Most are struggling to modernize outdated data warehousing architectures, implement self-service BI tools in a governed way, and organize resources in an optimal manner. Without a modernization strategy, BI teams risk becoming irrelevant and having their budgets reduced. BI teams have to always prove their value – and that means getting the business to recognize the value of partnering with the BI team. If the business doesn’t want to partner with the BI team, then it’s only a matter of time until the BI team is outsourced, offshored, or axed.
How have BI tools evolved in recent years? What technology should organizations be using today to improve their business intelligence and analysis?
There have been many generations of BI tools. Most recently, we’ve seen a wave of self-service visualization tools that have made analyzing data and creating custom reports much easier than using Excel.
But now, we’re seeing self-service tools come under fire for not having enough governance to keep self-service from creating data chaos. So a new generation of modern analytic platforms is gradually taking root. These platforms support any mode of BI and every type of user with a single, integrated architecture that has open APIs so other applications can leverage the tool or build unique applications on top of it.
We’re also seeing the advent of BI search tools that make querying data as easy as typing plain English words into a search box. This degree of simplicity has brought a degree of self-service to casual users that has not been possible until recently.
What do organizations need to know about implementing new BI technology? How should they evaluate which tools are right for their goals?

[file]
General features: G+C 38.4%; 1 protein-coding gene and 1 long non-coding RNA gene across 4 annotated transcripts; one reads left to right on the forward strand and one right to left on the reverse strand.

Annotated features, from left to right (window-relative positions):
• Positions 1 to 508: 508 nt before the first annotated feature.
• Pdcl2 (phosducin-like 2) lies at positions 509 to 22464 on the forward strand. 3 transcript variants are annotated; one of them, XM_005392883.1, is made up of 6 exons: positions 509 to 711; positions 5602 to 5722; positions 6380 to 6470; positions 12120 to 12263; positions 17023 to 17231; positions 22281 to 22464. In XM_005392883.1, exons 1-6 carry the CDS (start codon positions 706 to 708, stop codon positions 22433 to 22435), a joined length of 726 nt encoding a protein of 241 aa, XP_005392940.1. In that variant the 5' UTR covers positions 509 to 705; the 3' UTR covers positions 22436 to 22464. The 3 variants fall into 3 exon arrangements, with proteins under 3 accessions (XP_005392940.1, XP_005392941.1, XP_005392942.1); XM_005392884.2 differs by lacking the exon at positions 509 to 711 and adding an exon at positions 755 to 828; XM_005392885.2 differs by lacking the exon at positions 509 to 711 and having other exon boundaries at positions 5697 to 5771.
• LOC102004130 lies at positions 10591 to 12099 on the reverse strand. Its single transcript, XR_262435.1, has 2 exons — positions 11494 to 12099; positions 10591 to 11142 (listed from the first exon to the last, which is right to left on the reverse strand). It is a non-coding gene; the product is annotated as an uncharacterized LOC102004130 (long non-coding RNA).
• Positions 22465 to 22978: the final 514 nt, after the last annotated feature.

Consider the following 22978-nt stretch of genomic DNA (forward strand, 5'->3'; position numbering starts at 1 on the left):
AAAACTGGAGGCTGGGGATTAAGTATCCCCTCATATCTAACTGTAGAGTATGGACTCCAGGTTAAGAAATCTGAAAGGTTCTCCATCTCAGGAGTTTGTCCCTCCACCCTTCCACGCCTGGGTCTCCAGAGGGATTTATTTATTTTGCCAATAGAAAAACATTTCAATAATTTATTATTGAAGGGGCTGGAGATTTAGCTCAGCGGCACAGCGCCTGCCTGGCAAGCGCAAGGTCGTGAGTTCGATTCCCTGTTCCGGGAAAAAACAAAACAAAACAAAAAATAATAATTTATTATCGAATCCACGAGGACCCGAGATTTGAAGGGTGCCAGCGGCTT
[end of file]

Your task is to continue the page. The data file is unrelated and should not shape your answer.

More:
It all starts with creating an inventory of business users and understanding their information requirements. With an inventory in hand, then companies can create standards for the major categories of users or information requirements. The best tools allow administrators to expose functionality on demand as users change roles or seek more functionality.
Organizations need to identify standards for each category of user or use case. Organizations still need to debate whether they get all their BI tools from a single vendor (or a single tool if it supports all users) or from multiple BI vendors who have best-of-breed products. Although it’s wise to standardize on a single tool for each type of user or use case, this often isn’t possible since business units often go their own way. BI leaders need to have a strategy to create consensus around standards and working with business heads whose groups don’t adopt the standards.
How can organizations ensure these new tools will be used effectively?
Besides standard training and support mechanisms, a lot of companies are creating communities of interest (CoI) to help business users – especially power users – learn from each other. They are also holding office hours, hack-a-thons and visualization contests as well as providing proactive support. This is true among power users. Casual users need hands-on training and support along with tools that are intuitive to use.
What business intelligence trends or headlines are you following closely today? Why?
Natural language generation (NLG) tools, which will soon be built into most BI tools, automate data analysis and type or read the results to business users.
NLG can save busy managers a lot of time studying reports or sifting through large volumes of data looking for what’s significant. NLG tools can find the proverbial needle in a haystack. The technology is still in its infancy and its application is somewhat proscribed, but it has huge potential to revolutionize how organizations analyze data.